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Temporal expression pattern of genes during the period of sex differentiation in human embryonic gonads

Scientific Reportsvolume 7, Article number: 15961 (2017) | Download Citation

Abstract

The precise timing and sequence of changes in expression of key genes and proteins during human sex-differentiation and onset of steroidogenesis was evaluated by whole-genome expression in 67 first trimester human embryonic and fetal ovaries and testis and confirmed by qPCR and immunohistochemistry (IHC). SRY/SOX9 expression initiated in testis around day 40 pc, followed by initiation of AMH and steroidogenic genes required for androgen production at day 53 pc. In ovaries, gene expression of RSPO1, LIN28, FOXL2, WNT2B, and ETV5, were significantly higher than in testis, whereas GLI1 was significantly higher in testis than ovaries. Gene expression was confirmed by IHC for GAGE, SOX9, AMH, CYP17A1, LIN28, WNT2B, ETV5 and GLI1. Gene expression was not associated with the maternal smoking habits. Collectively, a precise temporal determination of changes in expression of key genes involved in human sex-differentiation is defined, with identification of new genes of potential importance.

Introduction

Gonadal sex-differentiation has been extensively studied in animal models but the precise timing of genetic events leading to proper development and sex-differentiation in humans is still uncertain. Significant information has been obtained in mice studies and similar mechanisms during sex differentiation are seen1. However, increasing evidence suggest that inter-species differences exist in the mechanisms of sex differentiation and that studies of human material is essential to verify results from other species2,3,4,5,6,7. A number of studies have suggested that fetal exposure to environmental pollutants, including maternal cigarette smoking, compromise germ cell number and potentially future fertility8,9,10,11,12, highlighting the events underlying gonadal differentiation as essential for understanding how external factors may affect gonadal development. In murine studies, several genes, including the Wilms tumor suppressor gene (WT1), steroidogenic factor 1 (SF1) and the Lim homeobox protein gene (LIM1) are necessary for the development of the bi-potential gonad prior to sex-differentiation13,14. Expression of these genes in human gonads is not clarified.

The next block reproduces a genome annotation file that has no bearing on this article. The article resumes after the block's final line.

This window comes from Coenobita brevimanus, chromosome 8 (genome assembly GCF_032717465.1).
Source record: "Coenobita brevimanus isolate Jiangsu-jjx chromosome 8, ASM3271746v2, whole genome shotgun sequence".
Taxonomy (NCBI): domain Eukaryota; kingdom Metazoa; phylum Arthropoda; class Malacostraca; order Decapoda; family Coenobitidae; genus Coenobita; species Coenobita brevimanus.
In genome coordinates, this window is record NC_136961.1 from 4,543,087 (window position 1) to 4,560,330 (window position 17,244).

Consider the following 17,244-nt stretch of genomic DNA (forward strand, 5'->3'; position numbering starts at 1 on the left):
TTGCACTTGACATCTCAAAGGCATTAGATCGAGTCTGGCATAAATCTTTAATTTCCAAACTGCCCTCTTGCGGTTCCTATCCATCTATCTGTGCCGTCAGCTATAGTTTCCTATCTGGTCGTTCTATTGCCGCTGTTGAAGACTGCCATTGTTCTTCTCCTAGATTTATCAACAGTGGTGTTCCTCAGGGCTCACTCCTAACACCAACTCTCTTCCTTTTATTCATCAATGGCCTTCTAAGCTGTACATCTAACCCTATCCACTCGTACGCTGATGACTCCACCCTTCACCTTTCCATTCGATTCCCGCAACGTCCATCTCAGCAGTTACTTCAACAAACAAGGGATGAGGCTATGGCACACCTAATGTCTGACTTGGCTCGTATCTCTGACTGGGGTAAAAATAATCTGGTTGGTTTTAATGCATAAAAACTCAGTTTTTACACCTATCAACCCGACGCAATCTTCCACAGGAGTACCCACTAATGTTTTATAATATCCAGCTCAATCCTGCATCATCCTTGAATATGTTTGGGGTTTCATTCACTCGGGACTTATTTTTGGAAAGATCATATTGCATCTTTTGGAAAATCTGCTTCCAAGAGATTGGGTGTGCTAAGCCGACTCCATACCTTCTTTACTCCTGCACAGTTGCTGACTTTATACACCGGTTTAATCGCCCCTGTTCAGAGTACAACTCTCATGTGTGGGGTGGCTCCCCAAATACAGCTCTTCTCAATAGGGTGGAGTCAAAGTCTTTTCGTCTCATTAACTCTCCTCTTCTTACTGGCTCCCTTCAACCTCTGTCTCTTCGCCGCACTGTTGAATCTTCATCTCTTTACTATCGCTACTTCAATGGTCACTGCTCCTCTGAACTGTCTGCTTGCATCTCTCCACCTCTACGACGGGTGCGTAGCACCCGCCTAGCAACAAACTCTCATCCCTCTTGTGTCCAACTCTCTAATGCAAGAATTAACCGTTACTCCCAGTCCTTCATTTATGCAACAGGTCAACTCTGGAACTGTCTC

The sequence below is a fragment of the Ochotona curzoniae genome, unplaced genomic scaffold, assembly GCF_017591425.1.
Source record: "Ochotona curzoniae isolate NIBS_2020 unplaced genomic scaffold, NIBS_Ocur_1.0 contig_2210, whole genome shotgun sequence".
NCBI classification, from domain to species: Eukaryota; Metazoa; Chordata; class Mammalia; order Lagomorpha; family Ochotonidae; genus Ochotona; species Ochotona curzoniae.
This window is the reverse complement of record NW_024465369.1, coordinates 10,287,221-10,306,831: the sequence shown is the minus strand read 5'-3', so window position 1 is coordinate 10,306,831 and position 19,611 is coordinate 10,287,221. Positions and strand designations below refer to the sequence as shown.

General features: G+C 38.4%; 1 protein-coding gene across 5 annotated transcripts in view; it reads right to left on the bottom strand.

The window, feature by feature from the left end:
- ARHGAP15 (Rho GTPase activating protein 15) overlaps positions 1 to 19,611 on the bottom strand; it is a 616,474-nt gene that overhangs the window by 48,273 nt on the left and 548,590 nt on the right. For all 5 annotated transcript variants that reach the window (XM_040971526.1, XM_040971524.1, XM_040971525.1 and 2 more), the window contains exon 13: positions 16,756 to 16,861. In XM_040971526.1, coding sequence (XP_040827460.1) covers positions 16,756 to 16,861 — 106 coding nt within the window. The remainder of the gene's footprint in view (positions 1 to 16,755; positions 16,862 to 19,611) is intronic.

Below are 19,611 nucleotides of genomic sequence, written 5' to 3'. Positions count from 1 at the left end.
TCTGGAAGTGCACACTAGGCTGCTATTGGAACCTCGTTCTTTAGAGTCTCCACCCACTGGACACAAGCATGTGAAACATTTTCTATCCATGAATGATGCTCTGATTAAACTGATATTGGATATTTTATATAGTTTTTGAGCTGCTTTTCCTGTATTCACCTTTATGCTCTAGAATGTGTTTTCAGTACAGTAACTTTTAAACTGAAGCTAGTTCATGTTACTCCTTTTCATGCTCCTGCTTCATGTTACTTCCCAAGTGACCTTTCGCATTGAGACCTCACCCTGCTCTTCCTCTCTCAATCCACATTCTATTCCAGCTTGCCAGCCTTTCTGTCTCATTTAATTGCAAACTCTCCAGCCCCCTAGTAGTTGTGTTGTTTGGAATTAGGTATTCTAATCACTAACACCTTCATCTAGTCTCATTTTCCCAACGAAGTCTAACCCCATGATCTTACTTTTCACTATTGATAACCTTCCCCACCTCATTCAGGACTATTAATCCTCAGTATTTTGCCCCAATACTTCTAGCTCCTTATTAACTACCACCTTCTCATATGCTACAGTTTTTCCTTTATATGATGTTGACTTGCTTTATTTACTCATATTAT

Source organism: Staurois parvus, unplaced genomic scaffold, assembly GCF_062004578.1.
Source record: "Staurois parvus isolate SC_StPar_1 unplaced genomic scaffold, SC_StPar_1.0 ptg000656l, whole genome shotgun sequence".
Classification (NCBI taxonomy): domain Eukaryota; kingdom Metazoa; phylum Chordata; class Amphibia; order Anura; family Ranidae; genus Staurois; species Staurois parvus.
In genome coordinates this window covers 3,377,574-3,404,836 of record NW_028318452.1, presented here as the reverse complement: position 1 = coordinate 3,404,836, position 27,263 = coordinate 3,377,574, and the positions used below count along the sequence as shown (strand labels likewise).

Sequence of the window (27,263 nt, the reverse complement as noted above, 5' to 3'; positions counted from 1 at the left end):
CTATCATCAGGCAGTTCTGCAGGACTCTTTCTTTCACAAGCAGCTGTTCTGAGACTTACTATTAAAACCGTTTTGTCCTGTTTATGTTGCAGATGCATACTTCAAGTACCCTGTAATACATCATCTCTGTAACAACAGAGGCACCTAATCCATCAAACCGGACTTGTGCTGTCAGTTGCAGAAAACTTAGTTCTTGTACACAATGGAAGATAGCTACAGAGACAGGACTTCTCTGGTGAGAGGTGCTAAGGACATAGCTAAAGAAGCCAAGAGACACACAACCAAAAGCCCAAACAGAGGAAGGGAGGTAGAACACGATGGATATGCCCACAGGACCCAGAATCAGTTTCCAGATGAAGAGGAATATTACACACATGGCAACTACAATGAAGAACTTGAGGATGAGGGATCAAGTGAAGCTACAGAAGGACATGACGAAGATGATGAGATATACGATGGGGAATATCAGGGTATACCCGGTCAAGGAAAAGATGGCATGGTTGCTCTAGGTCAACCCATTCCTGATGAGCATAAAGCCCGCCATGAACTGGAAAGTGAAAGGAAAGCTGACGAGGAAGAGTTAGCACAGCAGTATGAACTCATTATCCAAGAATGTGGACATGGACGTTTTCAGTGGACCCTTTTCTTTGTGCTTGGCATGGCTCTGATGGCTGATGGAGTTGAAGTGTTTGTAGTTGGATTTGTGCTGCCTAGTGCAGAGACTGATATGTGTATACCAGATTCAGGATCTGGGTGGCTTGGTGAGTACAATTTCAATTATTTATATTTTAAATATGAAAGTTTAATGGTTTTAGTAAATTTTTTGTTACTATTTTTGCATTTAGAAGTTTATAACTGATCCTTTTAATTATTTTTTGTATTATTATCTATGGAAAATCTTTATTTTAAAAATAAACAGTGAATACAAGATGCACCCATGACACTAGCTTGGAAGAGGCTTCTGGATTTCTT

It was long held that sex-differentiation into testis required the expression of specific genes, while their absence would result in development of an ovary. It is now clear that gonadal sex is determined by antagonistic interactions between ovarian and testicular pathways15,16. In humans, the gonads are populated by primordial germ cells (PGCs), deriving from the yolk sac wall early in week five post conception (pc)17,18, with sex differentiation initiating around week six pc18. Somatic cell lines derive from the mesonephros and in females also from the ovarian surface epithelium19,20. In mammals, the crucial step towards differentiation into testis depends on the activation of the sex determining region on the Y chromosome (SRY), in which mutations lead to sex reversal2,21,22,23,24. In rodents, expression of Sry initiates a cascade of downstream signalling through the direct regulation of Sry-related HMG-Box gene 9 (Sox9). This promotes differentiation of the supporting cell precursors into Sertoli cells synthesising anti-Müllerian hormone (AMH)25,26,27. Several of the genes known to be essential for sex determination are highly conserved in mammals including human and mouse: WT-128,29,30, SF-130,31,32, SOX92,3,33, AMH34,35, whereas mutations for instance in the DAX1 gene lead to adrenal hypoplasia and hypogonadotropic hypogonadism in humans36, with no effect on gonadal development and spermatogenesis in murine Dax1 null mutation37. It has been suggested that the mutant mouse may not be a complete null mutant or that Dax1 acts differently in mouse and human38. Inter-species differences have also been seen in the SRY gene. Human SRY transcripts and protein are persistent in low levels throughout the embryonic period3, whereas in the mouse Sry is expressed in a peak initiating differentiation39. Further neither human SRY or SOX9 transgenes are able to substitute for their mouse paralogs in transgene experiments4, supporting the inter-species differences. The SRY-related HMG-Box gene 17 (SOX17) has been described as an important regulator of germ cell specification in the human gonad only5,40. The pluripotent transcription factor OCT4 have recently been reported to be essential for blastocyst formation in humans – not in mice, suggesting an earlier and different role of OCT4 in human blastocysts compared to mice7.